Donald Trump Says He Couldn't Support Nancy Pelosi's Stimulus Bill Because of Windmills That 'Kill the Birds'

MANDEL NGAN/AFP via Getty Images

If you thought President Donald Trump's obsession with "windmills" would blow over in the face of a national crisis, think again.

The President has previously said that wind turbines cause cancer and that wind-powered energy only works if the wind is blowing. You can add those claims to the 16,200+ false statements made by Trump since his inauguration.

The President repeated his claim that windmills endanger birds in a Fox News town hall on Tuesday afternoon.

As Congress prepares a stimulus package to offset the damage to American workers posed by the current pandemic, Republicans and Democrats are split over whether to include initiatives that would help offset the damage done to the clean energy sector.

House Democrats, led by Speaker Nancy Pelosi of California. say the move is necessary, with $43 billion in investments and payments threatening to evaporate.

Perhaps unsurprisingly, Trump doesn't support the initiative to boost clean energy.

Watch below.

Trump said:

"They had things in there that are terrible. Windmills all over the place and all sorts of credits for windmills that kill the birds and ruin the real estate, right?"

Trump said this as cases of the virus continued to grow to nearly 50,000 in the United States.

People noted that Trump, a real estate mogul, also claimed wind turbines ruined the real estate, leading them to believe his concern for the birds was, well, "for the birds."

After some pointed out that the claim was false...

People began repeating concerns that the President is unfit to lead the nation out of this crisis.

Trump has had a grudge against wind turbines ever since he lost a legal battle to keep a field of them from construction near one of his golf courses in Scotland.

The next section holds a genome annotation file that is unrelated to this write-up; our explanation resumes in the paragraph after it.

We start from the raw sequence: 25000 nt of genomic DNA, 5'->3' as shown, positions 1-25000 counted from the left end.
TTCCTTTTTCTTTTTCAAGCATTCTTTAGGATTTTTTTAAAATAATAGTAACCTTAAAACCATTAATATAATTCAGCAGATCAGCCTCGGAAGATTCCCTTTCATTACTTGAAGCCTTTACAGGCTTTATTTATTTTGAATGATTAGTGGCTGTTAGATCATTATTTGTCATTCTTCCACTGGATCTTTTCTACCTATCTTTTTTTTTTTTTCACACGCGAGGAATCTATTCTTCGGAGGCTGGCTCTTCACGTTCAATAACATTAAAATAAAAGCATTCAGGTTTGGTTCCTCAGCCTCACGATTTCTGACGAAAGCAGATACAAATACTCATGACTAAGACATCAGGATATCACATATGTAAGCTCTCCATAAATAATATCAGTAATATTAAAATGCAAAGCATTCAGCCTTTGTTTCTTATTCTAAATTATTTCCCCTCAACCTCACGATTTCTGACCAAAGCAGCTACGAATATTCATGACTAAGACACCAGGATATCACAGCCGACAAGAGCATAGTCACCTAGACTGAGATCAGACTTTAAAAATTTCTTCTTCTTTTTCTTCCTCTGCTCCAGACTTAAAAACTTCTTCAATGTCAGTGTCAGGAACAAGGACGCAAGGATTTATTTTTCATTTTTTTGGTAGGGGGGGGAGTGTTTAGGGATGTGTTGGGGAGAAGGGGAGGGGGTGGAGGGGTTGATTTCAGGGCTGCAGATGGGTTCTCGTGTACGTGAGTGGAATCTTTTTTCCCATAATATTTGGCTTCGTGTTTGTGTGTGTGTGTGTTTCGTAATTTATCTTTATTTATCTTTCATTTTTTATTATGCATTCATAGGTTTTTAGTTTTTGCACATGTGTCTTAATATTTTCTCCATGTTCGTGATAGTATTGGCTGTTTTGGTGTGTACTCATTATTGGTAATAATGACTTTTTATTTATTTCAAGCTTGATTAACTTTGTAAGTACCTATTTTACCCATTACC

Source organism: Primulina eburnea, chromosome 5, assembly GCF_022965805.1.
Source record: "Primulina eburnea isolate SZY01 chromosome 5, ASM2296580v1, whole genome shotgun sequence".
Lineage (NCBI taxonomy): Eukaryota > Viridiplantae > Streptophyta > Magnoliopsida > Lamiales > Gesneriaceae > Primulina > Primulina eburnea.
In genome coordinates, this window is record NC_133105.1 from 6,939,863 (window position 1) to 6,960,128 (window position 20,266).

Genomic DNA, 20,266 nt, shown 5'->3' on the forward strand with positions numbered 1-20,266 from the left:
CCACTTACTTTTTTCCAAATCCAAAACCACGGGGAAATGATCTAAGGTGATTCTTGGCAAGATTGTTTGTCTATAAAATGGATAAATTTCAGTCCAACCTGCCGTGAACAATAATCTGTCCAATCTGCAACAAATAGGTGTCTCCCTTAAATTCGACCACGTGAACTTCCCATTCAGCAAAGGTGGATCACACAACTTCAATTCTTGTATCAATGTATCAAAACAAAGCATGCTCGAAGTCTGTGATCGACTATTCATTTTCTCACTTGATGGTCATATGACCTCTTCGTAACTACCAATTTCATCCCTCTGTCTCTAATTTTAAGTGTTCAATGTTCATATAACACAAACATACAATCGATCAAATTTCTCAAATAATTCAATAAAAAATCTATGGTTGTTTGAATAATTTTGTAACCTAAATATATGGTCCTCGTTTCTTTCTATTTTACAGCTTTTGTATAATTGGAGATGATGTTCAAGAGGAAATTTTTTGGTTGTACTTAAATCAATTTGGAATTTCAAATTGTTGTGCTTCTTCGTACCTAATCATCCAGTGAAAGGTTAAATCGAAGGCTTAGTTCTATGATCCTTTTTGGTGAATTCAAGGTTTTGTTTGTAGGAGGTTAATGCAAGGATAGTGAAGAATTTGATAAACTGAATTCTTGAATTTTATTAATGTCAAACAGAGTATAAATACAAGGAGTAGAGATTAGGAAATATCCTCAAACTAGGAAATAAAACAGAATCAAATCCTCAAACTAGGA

Even in dire times, the President doesn't appear ready to give up that grudge.

ABC News

As more information becomes available regarding the virus that's caused a public health crisis in the United States, officials at the Centers for Disease Control and Prevention have urged Americans in hard-hit areas to begin wearing cloth masks to cover their faces.

Unlike medical professionals, who need N95 masks (of which there is a shortage) when treating virus patients, average Americans can wear makeshift cloth masks that block the saliva droplets through which the virus is spread.

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Tom Brenner/Getty Images // MANDEL NGAN/AFP via Getty Images

Given President Donald Trump's propensity for lying and his administration's constant misinformation regarding the current global pandemic, Americans across the country have become selective about which sources they deem as credible in seeking potentially lifesaving information in the face of a national health crisis.

Iowa's Republican governor, Kim Reynolds, is in stark disagreement with most Americans on whom to trust regarding measures designed to curb the virus.

Iowa is one of a few states that still has yet to issue a stay-at-home order to slow the virus's spread. Reynolds has resisted taking the step despite a unanimous recommendation from the Iowa Board of Medicine to do so.